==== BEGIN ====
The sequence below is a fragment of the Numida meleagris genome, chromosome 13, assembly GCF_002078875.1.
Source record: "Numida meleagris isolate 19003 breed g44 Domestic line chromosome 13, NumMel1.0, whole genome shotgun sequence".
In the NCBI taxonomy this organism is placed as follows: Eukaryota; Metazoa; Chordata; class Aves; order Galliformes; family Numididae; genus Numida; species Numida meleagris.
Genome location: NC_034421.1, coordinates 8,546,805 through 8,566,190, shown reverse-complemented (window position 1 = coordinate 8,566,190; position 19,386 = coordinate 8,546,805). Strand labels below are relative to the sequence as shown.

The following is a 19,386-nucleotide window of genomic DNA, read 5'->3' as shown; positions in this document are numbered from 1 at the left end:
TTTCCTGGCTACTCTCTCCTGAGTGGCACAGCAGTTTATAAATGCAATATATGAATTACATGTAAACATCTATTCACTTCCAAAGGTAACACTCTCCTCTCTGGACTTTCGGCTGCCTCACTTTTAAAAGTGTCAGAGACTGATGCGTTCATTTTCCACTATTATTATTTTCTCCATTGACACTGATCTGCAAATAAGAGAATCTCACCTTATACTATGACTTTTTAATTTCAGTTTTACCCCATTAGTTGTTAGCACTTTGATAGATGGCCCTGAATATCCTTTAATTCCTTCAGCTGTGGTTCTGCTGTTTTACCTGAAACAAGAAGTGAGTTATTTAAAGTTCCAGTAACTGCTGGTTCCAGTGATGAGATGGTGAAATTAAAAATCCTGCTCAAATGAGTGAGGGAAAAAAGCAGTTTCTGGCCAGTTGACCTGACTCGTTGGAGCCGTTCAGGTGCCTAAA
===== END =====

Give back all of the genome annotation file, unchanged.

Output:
The sequence below is a fragment of the Numida meleagris genome, chromosome 13, assembly GCF_002078875.1.
Source record: "Numida meleagris isolate 19003 breed g44 Domestic line chromosome 13, NumMel1.0, whole genome shotgun sequence".
In the NCBI taxonomy this organism is placed as follows: Eukaryota; Metazoa; Chordata; class Aves; order Galliformes; family Numididae; genus Numida; species Numida meleagris.
Genome location: NC_034421.1, coordinates 8,546,805 through 8,566,190, shown reverse-complemented (window position 1 = coordinate 8,566,190; position 19,386 = coordinate 8,546,805). Strand labels below are relative to the sequence as shown.

The following is a 19,386-nucleotide window of genomic DNA, read 5'->3' as shown; positions in this document are numbered from 1 at the left end:
TTTCCTGGCTACTCTCTCCTGAGTGGCACAGCAGTTTATAAATGCAATATATGAATTACATGTAAACATCTATTCACTTCCAAAGGTAACACTCTCCTCTCTGGACTTTCGGCTGCCTCACTTTTAAAAGTGTCAGAGACTGATGCGTTCATTTTCCACTATTATTATTTTCTCCATTGACACTGATCTGCAAATAAGAGAATCTCACCTTATACTATGACTTTTTAATTTCAGTTTTACCCCATTAGTTGTTAGCACTTTGATAGATGGCCCTGAATATCCTTTAATTCCTTCAGCTGTGGTTCTGCTGTTTTACCTGAAACAAGAAGTGAGTTATTTAAAGTTCCAGTAACTGCTGGTTCCAGTGATGAGATGGTGAAATTAAAAATCCTGCTCAAATGAGTGAGGGAAAAAAGCAGTTTCTGGCCAGTTGACCTGACTCGTTGGAGCCGTTCAGGTGCCTAAA